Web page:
diego andaluz’s review published on Letterboxd:
91 // A - TIFF 2020 #6
Full Review at Film Inquiry + The Global Film Podcast
The first film to premiere almost simultaneously at the Toronto, Venice, New York, and Telluride Film Festivals, Nomadland is a tale centered around Fern (Frances McDormand), a jobless, working-class woman who turns to life as a modern-day nomad who traverses the American Midwest. Written, directed, and edited by the incomparable Chloe Zhao, the much buzzed about film is able to surpass the wildest expectations to become the first true all-around festival standout of the year.
At its core, the film is an intimate look into the life of Fern, and would simply not work as well as it does without a strong central performance. Thankfully, the two-time Academy-Award winning actress delivers with a performance for the ages. In contrast to her showy and outspoken previous role in Three Billboards Outside Ebbing, Missouri, McDormand‘s performance in Nomadland is one that is much more grounded in the harsh reality of the film. Underneath her minimalistic expressions throughout the majority of the narrative, her nuanced portrayal showcases the presence of pain and emotional uncertainty behind the steadfast image she attempts to propagate unto others. Yet, as the film enters its final stretch, so does her emotional state slowly build up to a heartbreaking finale that ensures her performance is not one that will be forgotten.
Much has to be said about McDormand’s supporting cast as well. Apart from David Strathairn’s turn as Dave, a divorcee who seems to be searching for a life in parallel with that of Fran’s, all the other actors shown on-screen are, in fact, non-actors. A continuation of Chloe Zhao’s affinity for non-actors seen in 2015’s Songs My Brother Taught Me and 2017’s The Rider, Zhao primarily employs real-life modern-day nomads who are living through the situations Fern is into incredibly successful results. Stories that would have otherwise been dismissed or unheard of are placed front and center in this film, finally giving a strong voice to those in Middle America who are still suffering from the aftermath of economic downturns uncompromisingly created by the wealthy, who have long forgotten about their situation since then.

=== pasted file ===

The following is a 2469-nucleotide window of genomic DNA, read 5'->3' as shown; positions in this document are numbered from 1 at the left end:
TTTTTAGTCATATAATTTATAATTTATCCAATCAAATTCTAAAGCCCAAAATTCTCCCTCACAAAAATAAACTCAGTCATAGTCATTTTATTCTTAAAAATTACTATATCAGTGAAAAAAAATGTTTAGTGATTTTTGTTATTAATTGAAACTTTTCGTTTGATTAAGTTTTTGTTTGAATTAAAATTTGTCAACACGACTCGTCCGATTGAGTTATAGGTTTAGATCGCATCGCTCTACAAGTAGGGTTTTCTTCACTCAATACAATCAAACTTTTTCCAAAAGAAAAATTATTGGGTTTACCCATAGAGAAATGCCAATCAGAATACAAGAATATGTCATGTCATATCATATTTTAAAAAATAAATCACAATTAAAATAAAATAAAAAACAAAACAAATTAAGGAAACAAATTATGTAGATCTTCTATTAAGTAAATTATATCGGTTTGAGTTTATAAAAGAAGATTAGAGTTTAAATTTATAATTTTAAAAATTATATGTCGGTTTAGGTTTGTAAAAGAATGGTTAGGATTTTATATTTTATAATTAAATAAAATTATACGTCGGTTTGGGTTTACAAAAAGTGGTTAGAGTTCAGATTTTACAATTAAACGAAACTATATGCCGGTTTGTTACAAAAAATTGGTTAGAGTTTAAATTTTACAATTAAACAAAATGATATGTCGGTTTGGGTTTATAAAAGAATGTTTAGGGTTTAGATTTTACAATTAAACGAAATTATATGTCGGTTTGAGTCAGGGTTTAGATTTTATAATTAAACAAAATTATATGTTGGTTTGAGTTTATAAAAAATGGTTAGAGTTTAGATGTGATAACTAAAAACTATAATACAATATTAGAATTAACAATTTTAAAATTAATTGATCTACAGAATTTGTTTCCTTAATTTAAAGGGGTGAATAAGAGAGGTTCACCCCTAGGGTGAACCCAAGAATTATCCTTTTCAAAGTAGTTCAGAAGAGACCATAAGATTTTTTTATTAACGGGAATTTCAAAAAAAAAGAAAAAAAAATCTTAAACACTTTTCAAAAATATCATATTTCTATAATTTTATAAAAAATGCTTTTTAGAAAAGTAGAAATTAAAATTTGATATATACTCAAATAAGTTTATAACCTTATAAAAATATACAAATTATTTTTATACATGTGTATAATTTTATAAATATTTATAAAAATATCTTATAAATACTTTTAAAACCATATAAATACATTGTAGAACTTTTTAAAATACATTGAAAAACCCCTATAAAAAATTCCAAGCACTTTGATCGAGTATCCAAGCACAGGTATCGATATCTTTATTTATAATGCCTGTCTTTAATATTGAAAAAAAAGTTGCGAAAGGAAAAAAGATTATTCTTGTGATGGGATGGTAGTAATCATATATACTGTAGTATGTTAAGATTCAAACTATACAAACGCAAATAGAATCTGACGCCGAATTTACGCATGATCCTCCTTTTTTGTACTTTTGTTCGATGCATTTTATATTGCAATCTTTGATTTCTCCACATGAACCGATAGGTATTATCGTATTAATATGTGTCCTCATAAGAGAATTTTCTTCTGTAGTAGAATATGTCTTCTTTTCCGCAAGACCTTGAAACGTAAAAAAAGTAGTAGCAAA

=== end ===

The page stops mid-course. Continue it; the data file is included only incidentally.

A Natural Canvas
However, many of those moments would not have been as impactful if not for the way in which the sweeping natural backdrops were captured by Zhao and cinematographer Joshua James Richards. Despite the film’s intimate nature, the use of wide shots gives the film an epic sense of scale that is further highlighted by striking sunsets that result in bursts of color touching upon otherwise dreary landscapes.
Zhao’s own editing of this film is yet another thing that only adds to the realism of the film. Her editorial instincts of when to cut between contrasting wider and intimate shots heighten the visceral nature of the picture, and even when she chooses to let the camera linger on longer takes, it results in the viewer being sucked into greater depths than before and keeps one’s eyes glued to the screen. Additionally, the presence of Ludovico Einaudi’s melancholic score is able to bring yet another angle of emotional despair to the film, ensuring that the technical aspects of the film overall are nearly flawless and unforgettable as a whole.
Zhao at Her Best
However, the key to why this film works, and the central reason why this film deserves so much praise, is all due to one name: Chloe Zhao. A relatively new diverse voice in an industry that should be aching for greater representation, the result of her work is one that I truly hope will finally motivate executives to include voices from all walks of life and put them in charge of their ambitious projects. In Nomadland, Zhao expands on the themes and narrative style of her previous works in a way that is somehow able to capitalize and better each and every one of them. She is able to imbue the film with a lyrical atmosphere akin to the works of Terrence Malick.
Featuring some of the best uses of cinema vérité techniques in a narrative film since Robert Altman and John Cassavetes, Zhao perfectly captures an atmosphere of realism unlike any other that could play as a documentary if not for the stunning performance from Frances Mc Dormand. Touching on the heartbreaking failure and lack of achievability of the American dream for a working-class generation, ultimately, Nomadland is a metaphysical and spiritual odyssey that results in a truly transcendent experience, and one of the best films of the year.